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Chief Inspector of General Practice places The Family Practice into special measures

29 December 2016
The Family Practice
  • Media

England’s Chief Inspector of General Practice has placed The Family Practice, into special measures following a Care Quality Commission inspection which found the quality of care to be Inadequate overall.

Inspectors rated the practice, in Hermitage Road, Woking, Surrey, as Inadequate for being safe and well-led and Requires Improvement for being caring and responsive and Good for being effective following an inspection in September 2016.

A full report of the inspection, which details inspectors findings and highlights the areas where improvements must be made, is available from this website.

Ruth Rankine, Deputy Chief Inspector of General Practice in CQC’s South region said:

“It is important that the people who are registered with The Family Practice, can rely on getting the high quality care which everyone is entitled to receive from their GP.

“While we found aspects of good care patients on the day of inspection our inspectors observed some staff did not always treat patients with respect or compassion.

“We also had concerns regarding recruitment checks.  With this and other concerns in mind I feel the practice would benefit from the support offered by NHS England and other stakeholders by being placed into special measures.

“We will continue to monitor this practice and we will inspect again in six months to check whether improvements have been made. I am hopeful that the practice will do what is required for the sake of its patients, but if we find that the service remains inadequate, we will consider taking further action.”

The inspection has identified a number of areas for further improvements including:

  • Review the leadership and culture to support provision of high quality patient care and enable staff to deliver that.
  • Ensure that training appropriate to job role is completed by all clinical and non-clinical staff and GPs, including safeguarding children and vulnerable adults.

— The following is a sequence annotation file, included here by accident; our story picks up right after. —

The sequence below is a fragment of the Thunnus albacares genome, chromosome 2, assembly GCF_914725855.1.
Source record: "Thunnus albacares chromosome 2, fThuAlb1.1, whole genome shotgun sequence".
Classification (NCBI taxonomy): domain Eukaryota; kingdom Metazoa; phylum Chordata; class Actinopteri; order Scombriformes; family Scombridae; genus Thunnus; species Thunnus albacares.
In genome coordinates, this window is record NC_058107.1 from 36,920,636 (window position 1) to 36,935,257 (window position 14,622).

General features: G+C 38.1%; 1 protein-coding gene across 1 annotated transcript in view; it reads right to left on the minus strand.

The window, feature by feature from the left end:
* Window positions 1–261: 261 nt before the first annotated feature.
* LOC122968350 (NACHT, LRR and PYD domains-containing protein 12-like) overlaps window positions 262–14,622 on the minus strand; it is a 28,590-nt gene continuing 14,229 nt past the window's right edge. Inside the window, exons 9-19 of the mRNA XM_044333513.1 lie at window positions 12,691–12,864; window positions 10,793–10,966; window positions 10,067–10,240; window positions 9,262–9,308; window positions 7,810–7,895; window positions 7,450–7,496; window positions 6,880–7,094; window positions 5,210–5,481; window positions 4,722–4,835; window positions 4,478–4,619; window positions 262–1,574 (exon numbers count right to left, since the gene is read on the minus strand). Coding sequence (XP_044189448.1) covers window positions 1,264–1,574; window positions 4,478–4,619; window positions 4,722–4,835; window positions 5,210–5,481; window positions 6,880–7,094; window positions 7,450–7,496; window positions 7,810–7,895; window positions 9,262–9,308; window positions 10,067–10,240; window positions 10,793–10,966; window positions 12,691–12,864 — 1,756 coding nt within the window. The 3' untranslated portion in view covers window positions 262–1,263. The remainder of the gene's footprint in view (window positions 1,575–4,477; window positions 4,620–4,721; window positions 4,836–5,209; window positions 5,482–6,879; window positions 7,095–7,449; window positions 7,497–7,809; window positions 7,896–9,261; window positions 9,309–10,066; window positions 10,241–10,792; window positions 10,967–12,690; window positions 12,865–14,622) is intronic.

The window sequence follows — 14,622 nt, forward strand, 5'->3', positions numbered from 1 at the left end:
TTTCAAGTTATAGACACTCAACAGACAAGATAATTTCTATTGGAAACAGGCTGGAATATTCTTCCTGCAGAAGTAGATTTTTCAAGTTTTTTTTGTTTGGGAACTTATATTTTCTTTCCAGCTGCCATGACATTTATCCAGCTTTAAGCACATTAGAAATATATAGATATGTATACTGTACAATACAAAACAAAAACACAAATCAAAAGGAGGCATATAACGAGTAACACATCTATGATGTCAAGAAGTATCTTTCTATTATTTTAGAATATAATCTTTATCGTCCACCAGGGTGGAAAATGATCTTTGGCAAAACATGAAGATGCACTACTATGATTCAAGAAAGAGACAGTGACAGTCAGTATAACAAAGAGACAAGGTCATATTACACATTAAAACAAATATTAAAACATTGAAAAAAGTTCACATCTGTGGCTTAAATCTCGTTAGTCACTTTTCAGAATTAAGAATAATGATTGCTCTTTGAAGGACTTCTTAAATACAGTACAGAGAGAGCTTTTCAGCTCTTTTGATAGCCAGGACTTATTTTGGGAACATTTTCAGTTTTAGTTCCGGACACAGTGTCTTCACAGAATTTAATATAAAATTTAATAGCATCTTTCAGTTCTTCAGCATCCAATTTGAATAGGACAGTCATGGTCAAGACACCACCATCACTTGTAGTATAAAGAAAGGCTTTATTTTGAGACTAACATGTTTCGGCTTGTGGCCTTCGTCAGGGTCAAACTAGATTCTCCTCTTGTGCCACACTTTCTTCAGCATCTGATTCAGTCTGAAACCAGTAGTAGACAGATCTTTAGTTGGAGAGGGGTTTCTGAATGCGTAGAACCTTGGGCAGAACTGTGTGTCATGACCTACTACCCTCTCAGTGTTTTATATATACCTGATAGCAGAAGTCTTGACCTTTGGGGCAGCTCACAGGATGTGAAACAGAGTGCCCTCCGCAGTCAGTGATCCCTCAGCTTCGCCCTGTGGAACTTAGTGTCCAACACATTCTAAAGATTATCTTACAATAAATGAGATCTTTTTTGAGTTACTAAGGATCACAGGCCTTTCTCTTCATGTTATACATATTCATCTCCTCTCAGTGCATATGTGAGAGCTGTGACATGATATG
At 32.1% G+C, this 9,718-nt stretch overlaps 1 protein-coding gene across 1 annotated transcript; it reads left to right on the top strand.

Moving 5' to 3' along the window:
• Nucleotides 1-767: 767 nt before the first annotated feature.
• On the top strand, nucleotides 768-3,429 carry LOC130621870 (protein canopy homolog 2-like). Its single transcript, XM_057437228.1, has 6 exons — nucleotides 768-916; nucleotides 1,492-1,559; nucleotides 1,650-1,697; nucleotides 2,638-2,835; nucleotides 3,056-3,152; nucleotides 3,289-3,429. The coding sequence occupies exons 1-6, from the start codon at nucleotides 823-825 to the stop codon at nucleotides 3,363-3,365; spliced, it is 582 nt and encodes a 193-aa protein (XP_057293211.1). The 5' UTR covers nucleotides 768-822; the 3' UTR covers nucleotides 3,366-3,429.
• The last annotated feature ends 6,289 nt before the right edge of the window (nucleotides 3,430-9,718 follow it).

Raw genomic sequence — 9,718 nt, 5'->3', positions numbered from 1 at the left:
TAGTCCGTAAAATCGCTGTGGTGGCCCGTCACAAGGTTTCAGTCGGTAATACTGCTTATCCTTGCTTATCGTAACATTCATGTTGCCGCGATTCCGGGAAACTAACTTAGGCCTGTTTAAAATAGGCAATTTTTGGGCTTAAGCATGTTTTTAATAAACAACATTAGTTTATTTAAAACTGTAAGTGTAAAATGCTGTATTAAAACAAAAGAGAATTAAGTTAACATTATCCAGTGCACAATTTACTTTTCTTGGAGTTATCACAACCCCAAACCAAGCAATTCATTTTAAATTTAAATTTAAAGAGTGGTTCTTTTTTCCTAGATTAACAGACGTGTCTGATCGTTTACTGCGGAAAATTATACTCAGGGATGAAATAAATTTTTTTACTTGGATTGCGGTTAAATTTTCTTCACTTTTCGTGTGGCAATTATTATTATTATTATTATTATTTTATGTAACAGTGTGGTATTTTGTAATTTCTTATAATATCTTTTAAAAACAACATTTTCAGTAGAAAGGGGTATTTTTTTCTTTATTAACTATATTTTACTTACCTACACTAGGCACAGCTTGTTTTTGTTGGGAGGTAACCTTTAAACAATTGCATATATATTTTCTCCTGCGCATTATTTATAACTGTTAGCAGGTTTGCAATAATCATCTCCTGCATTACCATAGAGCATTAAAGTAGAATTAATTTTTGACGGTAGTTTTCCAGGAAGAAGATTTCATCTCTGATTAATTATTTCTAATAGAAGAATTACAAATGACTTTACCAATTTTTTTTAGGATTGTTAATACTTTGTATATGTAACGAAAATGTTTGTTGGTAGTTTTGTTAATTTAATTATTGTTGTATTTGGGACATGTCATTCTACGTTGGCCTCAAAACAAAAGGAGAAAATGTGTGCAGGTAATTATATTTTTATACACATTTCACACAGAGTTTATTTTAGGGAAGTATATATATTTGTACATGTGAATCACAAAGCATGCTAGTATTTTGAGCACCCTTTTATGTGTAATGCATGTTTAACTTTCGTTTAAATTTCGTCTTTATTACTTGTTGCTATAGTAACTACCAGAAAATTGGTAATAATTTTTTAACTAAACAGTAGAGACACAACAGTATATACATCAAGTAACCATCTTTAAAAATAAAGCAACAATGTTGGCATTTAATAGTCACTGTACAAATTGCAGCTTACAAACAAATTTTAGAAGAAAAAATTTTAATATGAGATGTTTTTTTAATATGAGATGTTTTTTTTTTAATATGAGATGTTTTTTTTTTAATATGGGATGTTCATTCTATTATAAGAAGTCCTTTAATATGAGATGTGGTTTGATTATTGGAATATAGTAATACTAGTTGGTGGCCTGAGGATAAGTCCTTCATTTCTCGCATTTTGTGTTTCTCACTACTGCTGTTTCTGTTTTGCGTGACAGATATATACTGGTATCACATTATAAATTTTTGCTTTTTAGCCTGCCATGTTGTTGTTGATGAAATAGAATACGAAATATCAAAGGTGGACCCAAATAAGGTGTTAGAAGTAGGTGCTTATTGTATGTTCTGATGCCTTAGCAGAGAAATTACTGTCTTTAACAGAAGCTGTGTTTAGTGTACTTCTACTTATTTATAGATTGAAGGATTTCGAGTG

• Ensure that all appropriate risk assessments are completed including a risk assessment on how the practice deals with medical emergencies and a Legionella risk assessment and that actions identified from risk assessments are completed and recorded. This includes ensuring recruitment arrangements include all necessary employment checks for all staff
  • Provide staff with appropriate policies and guidance to carry out their roles in a safe and effective manner which is reflective of the requirements of the practice. This includes ensuring that written Person Specific Directions (PSD) are in place for the health care assistants, all vaccines and medicines are stored in accordance with the manufacturer’s instructions, clinical and medicine waste is disposed of safely and patient records are stored securely.


For further information please contact CQC Regional Engagement Manager John Scott on 07789875809 or, for media enquiries, call the press office on 020 7448 9401 during office hours. Journalists wishing to speak to the press office outside of office hours can find out how to contact the team here. (Please note: the duty press officer is unable to advise members of the public on health or social care matters). For general enquiries, please call 03000 61 61 61.

Last updated:
29 May 2017

Notes to editors

About the Care Quality Commission

The Care Quality Commission (CQC) is the independent regulator of health and social care in England.

We make sure health and social care services provide people with safe, effective, compassionate, high-quality care and we encourage care services to improve.

We monitor, inspect and regulate services to make sure they meet fundamental standards of quality and safety and we publish what we find to help people choose care.